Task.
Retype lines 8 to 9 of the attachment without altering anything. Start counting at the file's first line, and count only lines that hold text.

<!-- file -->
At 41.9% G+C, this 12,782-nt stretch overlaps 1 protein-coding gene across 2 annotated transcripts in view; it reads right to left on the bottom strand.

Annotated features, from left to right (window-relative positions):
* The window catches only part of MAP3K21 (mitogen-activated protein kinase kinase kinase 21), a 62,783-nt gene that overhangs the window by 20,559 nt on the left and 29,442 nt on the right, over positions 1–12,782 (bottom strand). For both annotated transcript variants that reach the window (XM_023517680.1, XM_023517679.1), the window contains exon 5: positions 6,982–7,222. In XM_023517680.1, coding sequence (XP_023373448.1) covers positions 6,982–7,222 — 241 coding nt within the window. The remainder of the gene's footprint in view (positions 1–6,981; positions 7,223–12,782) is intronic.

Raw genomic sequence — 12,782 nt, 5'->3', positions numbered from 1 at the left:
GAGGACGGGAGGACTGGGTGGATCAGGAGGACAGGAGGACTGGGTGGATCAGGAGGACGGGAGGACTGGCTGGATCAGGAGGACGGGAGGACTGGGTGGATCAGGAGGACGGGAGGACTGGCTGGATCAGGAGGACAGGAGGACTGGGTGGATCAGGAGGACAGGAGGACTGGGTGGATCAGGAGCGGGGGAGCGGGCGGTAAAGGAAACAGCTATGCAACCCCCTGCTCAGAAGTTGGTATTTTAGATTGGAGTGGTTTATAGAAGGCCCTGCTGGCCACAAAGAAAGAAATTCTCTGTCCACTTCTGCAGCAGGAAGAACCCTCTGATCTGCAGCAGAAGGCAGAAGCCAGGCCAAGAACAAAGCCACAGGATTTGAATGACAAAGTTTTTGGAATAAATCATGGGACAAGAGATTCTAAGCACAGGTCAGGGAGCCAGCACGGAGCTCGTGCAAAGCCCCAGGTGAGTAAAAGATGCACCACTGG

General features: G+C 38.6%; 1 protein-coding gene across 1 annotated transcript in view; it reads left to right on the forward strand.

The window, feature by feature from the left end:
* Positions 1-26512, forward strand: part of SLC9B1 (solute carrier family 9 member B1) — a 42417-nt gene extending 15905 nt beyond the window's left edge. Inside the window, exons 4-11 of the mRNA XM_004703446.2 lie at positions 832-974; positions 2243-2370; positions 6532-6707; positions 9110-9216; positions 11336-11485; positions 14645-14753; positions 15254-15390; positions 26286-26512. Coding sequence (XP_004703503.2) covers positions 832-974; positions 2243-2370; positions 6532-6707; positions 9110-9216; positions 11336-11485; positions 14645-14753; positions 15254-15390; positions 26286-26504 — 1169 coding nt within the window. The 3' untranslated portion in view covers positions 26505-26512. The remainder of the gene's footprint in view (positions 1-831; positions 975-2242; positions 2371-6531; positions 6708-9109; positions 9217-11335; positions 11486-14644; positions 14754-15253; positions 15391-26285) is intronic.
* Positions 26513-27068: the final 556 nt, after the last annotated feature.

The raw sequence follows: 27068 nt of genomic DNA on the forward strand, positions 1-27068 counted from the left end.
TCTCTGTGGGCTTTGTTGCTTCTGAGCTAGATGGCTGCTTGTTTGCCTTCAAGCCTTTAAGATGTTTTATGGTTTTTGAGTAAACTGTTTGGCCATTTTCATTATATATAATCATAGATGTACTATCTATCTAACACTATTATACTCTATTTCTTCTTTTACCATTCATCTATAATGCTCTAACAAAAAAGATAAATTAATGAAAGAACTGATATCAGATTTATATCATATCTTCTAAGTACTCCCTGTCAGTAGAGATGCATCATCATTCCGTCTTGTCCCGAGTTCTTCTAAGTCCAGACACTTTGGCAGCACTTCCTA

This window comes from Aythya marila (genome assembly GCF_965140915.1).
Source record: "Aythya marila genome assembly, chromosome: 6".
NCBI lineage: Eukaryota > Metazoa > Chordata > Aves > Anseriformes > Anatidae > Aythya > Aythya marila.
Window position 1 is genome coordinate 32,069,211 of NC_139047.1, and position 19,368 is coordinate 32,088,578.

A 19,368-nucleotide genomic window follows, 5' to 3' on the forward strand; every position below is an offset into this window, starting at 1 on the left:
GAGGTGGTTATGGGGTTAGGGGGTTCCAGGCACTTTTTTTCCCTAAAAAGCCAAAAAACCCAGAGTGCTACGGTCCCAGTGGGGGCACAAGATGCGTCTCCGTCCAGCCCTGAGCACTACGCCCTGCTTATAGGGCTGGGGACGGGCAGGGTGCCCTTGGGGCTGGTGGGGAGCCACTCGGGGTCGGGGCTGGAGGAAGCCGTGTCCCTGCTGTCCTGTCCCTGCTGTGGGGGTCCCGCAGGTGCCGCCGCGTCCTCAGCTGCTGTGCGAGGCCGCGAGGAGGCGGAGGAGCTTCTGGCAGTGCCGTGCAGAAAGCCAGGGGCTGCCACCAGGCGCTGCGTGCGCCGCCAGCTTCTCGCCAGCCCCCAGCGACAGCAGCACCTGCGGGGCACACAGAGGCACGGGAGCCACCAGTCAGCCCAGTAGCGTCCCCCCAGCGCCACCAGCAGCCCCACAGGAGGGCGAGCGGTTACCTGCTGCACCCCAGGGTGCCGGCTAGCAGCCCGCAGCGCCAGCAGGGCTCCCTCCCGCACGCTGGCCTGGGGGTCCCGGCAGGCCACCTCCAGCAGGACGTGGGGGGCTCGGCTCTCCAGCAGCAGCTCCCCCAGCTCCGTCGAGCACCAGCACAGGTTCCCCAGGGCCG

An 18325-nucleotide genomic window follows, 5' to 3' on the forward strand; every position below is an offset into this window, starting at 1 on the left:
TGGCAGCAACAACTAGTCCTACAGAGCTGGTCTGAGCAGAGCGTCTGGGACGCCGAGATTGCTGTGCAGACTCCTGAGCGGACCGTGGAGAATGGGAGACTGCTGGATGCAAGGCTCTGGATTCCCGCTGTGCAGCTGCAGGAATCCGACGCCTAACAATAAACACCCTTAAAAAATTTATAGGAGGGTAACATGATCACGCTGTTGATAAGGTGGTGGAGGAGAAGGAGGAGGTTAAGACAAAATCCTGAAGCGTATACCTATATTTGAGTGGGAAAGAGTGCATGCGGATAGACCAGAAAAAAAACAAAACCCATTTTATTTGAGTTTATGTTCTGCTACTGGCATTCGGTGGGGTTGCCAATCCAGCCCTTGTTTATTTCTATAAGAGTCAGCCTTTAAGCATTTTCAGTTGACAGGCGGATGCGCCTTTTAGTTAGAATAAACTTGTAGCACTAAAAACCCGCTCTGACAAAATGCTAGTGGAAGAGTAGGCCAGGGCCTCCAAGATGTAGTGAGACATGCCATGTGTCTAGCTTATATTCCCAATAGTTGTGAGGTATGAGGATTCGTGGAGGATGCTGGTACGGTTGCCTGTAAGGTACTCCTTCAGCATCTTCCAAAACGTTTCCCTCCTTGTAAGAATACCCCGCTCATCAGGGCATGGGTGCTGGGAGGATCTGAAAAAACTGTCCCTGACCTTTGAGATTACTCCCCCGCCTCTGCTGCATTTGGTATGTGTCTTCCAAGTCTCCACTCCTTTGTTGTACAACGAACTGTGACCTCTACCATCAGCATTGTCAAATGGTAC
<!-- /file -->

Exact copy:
* Positions 1-26512, forward strand: part of SLC9B1 (solute carrier family 9 member B1) — a 42417-nt gene extending 15905 nt beyond the window's left edge. Inside the window, exons 4-11 of the mRNA XM_004703446.2 lie at positions 832-974; positions 2243-2370; positions 6532-6707; positions 9110-9216; positions 11336-11485; positions 14645-14753; positions 15254-15390; positions 26286-26512. Coding sequence (XP_004703503.2) covers positions 832-974; positions 2243-2370; positions 6532-6707; positions 9110-9216; positions 11336-11485; positions 14645-14753; positions 15254-15390; positions 26286-26504 — 1169 coding nt within the window. The 3' untranslated portion in view covers positions 26505-26512. The remainder of the gene's footprint in view (positions 1-831; positions 975-2242; positions 2371-6531; positions 6708-9109; positions 9217-11335; positions 11486-14644; positions 14754-15253; positions 15391-26285) is intronic.
* Positions 26513-27068: the final 556 nt, after the last annotated feature.